Bader al Lawati, a Nikon-Instructor and celebrity food photographer, talks about the effectiveness of a Wage Protection System among freelancers.
I don’t think a Wage Protection System would work for freelancers as our payments are usually irregular and not scheduled. But I do think that a simplified legal procedure is timely, and is the only thing that would work.
It is widely known that often, you will lose a lot of your time, at best, if you attempt to take your grievance to court. As a freelancer, that is time you could be spending on other projects so this is lost revenue. Therefore, sometimes it is simply not worth it. Several clients make use of freelancers before “ghosting” on them when it comes to clearing payments.
For instance, a well-known hotel I worked with used my services for a small RO150 project and was constantly “unavailable” to sign off on my payment for 10 months.
They knew that it would cost me more if I took it to the legal system and I had no choice but to wait. I found out later that they have done this with quite a few of their suppliers. Other companies use this as a way to pressure freelancers to give “freebees” or discounts. I once worked on a project for a local brand for which I spent five days shooting and as many days editing. However, when I came back with the final video, I was told that there were changes that had to be made at no extra cost; with the mistakes originating at the client’s side (their employees were not wearing gloves etc). They told me I had to pay for the re-shoot and the models/equipment and any other costs.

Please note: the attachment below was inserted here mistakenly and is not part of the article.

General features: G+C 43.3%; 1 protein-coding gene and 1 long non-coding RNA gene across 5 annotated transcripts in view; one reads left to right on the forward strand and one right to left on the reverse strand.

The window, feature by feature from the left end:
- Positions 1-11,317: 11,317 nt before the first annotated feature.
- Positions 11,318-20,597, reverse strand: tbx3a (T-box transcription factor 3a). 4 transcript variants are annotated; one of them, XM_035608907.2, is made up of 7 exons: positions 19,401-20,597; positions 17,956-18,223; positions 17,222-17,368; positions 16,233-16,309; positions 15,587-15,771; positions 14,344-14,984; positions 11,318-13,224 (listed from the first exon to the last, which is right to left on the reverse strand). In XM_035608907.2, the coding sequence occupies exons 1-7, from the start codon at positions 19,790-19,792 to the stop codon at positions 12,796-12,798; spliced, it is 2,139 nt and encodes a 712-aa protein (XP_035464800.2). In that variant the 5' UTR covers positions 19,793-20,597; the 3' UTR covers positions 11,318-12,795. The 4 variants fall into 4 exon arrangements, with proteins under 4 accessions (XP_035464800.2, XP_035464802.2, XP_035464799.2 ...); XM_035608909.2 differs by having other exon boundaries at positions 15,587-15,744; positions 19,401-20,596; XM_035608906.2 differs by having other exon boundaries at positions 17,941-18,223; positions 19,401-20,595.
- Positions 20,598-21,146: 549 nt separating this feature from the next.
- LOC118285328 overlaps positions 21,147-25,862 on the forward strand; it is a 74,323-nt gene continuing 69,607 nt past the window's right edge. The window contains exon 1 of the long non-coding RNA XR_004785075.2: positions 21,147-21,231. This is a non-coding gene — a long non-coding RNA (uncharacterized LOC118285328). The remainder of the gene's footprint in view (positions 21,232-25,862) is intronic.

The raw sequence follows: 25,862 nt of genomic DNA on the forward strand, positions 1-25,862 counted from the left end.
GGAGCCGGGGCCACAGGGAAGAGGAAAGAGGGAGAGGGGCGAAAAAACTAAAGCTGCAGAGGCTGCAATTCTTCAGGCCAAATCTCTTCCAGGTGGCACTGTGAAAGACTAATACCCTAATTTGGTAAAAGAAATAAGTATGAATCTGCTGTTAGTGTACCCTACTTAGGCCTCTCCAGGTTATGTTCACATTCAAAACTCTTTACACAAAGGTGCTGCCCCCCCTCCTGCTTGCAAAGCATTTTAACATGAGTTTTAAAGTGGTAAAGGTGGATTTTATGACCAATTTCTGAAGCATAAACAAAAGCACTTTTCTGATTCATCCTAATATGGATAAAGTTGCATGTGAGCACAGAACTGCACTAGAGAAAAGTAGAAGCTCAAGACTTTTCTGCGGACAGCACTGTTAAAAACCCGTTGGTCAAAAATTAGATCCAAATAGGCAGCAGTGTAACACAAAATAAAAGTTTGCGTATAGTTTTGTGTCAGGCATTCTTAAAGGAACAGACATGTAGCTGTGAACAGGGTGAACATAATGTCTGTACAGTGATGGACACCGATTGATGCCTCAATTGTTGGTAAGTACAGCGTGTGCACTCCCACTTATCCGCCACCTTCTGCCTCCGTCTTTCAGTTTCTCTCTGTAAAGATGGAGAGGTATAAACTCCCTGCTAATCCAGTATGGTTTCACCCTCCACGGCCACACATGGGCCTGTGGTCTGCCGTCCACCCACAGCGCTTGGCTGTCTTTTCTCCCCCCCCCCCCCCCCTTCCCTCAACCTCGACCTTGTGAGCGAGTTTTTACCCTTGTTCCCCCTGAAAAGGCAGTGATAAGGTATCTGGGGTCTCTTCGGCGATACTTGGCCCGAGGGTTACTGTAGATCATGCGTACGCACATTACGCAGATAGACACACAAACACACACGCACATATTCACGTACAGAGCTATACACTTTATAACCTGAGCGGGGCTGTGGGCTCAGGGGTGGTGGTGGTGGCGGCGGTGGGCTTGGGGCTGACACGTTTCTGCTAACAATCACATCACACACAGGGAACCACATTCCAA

I refused as the mistakes had come from their side but I agreed to compromise and do it at cost. They refused and threatened not to pay, and rather than let them bully their way into things, I decided not to play along and they dropped the project refusing to pay for out-of-pocket expenses and work that had already been done.
Setting aside a Wage Protection System, we would essentially require a clearer and faster legal system that would also compensate for our lost time, in Oman.